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I entered the 2017 Graphic Design Festival Scotland Poster Competition with the images shown here, a few of the posters I'd designed as personal projects in response to various events in 2017.

The pink and black one with the car, called "Modern Man" was chosen to go through to the next round. It was supplied with the following description: "I wanted to question and subvert modern masculinity, and its basis in media ideology. I conducted this through the lens of automotive advertising, something that has traditionally been aimed at men, and generally promotes archetypically 'masculine' values."

I made a duotone screenprint of it, using an even more louche shade of pink than the digital version, to send off for the next round's physical submission. Unfortunately, having never screenprinted anything as large as A0 before, the results were a bit iffy and didn't make it through to the final selection. There's always next year...

I spent a few weeks in awe of Hito Steyerl’s essay In Defense of the Poor Image, and decided to give this fascinating piece of writing, which exists within E-Flux’s carefully controlled graphic identity, a new form.

My main graphic interventions were based around Jim Marcus’ rather obscure font Digital Waste, with degraded bitmap images of each chapter’s glyphs used as artwork, to engage with the essay’s subject matter - low resolution images. I gave each chapter its own title page to increase the urgency and impact of the publication, and this was supported by use of a large, bold extended font and vertical typograpy.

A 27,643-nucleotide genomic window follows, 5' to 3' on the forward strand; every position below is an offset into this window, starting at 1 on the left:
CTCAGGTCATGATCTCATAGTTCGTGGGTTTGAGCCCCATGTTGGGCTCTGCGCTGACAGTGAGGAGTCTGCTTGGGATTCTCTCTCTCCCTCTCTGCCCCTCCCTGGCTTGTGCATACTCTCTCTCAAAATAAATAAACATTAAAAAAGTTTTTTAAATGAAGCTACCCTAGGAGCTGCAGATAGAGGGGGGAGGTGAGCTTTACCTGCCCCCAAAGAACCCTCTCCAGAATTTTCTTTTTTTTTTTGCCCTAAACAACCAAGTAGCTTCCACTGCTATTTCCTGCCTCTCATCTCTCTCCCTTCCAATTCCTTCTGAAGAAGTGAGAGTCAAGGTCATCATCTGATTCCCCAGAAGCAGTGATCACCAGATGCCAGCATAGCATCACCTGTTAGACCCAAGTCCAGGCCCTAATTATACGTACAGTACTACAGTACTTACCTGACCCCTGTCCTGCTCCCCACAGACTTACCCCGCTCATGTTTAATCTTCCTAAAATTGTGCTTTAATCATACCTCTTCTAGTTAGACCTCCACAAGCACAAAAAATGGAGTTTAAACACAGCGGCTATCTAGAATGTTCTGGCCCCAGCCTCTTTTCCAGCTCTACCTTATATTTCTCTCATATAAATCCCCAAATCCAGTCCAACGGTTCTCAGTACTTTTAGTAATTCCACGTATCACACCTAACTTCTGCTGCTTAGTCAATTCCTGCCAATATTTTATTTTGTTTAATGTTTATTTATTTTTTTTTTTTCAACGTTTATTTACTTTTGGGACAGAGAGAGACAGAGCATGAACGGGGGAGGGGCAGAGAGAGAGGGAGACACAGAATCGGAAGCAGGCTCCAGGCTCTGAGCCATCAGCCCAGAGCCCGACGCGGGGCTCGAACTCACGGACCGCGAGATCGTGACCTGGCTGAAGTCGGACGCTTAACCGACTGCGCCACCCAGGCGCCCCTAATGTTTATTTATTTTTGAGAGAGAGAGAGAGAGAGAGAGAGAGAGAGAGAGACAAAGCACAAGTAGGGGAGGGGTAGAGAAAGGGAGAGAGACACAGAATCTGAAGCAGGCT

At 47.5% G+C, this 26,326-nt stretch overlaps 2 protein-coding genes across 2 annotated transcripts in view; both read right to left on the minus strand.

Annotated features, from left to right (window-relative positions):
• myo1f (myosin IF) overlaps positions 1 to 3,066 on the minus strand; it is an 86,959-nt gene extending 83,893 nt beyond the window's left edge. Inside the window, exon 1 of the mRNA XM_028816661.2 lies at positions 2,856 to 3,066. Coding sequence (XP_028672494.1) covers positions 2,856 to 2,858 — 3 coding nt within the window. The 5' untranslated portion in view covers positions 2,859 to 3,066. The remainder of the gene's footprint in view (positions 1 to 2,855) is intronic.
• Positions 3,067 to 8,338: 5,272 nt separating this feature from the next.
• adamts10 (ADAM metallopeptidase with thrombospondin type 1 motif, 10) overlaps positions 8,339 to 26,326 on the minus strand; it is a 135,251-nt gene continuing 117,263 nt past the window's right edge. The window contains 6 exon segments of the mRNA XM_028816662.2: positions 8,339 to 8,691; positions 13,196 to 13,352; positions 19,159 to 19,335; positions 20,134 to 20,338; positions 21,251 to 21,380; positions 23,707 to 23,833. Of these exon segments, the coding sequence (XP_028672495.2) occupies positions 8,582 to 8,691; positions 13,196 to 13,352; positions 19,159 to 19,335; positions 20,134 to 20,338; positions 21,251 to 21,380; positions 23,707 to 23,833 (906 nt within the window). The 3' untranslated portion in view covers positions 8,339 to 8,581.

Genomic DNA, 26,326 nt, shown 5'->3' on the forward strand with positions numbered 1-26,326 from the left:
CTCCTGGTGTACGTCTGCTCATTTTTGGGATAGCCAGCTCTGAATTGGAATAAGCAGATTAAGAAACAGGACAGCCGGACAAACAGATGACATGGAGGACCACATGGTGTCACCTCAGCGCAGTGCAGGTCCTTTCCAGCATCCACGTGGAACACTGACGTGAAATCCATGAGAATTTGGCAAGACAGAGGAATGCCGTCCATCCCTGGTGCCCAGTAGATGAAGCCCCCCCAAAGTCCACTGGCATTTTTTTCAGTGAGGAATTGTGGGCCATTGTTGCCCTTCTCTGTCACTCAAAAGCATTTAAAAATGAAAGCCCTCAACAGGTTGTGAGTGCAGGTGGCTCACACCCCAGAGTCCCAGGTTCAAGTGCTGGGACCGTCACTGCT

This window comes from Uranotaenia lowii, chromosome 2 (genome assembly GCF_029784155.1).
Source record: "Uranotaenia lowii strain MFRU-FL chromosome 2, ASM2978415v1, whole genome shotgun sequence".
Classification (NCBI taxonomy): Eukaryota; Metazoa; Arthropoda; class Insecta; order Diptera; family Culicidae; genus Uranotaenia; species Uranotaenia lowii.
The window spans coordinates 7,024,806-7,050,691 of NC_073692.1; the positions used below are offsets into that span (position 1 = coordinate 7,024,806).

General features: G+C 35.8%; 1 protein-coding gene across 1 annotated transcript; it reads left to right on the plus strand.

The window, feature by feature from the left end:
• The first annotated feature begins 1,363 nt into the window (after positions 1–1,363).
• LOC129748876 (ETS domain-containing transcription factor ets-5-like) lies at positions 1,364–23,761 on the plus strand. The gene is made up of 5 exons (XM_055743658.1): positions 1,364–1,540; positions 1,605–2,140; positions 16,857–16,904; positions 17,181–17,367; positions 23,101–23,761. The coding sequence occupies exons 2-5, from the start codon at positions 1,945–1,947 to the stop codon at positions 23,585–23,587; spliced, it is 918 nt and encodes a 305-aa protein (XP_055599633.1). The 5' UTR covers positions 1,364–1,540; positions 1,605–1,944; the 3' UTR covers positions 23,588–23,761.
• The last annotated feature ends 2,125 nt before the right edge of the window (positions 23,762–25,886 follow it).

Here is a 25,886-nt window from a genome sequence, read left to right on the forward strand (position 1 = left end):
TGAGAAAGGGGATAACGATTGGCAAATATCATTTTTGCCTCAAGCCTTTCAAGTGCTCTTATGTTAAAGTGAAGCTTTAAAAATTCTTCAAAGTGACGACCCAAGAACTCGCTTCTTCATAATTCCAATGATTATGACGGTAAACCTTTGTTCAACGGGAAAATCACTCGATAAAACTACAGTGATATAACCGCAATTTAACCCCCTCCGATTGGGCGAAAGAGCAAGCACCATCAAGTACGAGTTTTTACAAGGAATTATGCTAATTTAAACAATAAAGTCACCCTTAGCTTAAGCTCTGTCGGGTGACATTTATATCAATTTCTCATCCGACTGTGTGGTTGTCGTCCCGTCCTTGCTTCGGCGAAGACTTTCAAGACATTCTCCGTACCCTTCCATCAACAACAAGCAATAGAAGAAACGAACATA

I used unusual paragraph formatting in line with other new media/design publishing, to stress that this work was talking to and about design, and a simple colour scheme so as not to distract from careful reading.

I got quite into historical Dutch still life paintings, and made a number of 3D renders in Cinema 4D exploring similar ideas of temporality in a modern context. They used different styles and approaches to consider different aspects of this.

I started a Berlin Techno club night in Bristol with a friend. I designed a simple logo using Fabian Fohrer's edged sans serif Fabrik, to portray a brand that was friendly and welcoming but subtly unusual - it's fairly rare to hear Berlin Techno in Bristol.

Since our budget was basically nil and nobody knew about us, we needed to get maximum impact at minimum cost, so I designed a crisp, basic single colour poster and photocopied it onto cheap neon A3 paper. It stood out against all the other club posters on the streets, in that we'd used pink paper, rather than green or yellow, and the modernist-influenced design was eye catching in its restraint, against a sea of posters using 100% width bold caps.

We then pasted 100 of the posters up all around the centre of Bristol. Things went well in the end, the tiny club filled up and everyone had a good night.

Since we couldn't afford fancy lights, I thought a projected backdrop would add some interest to the techno night I set up with a friend. We borrowed a projector and I grabbed loads of video material from the internet. I combined the footage and processed it heavily to create a surreal half hour projection which was looped throughout the night.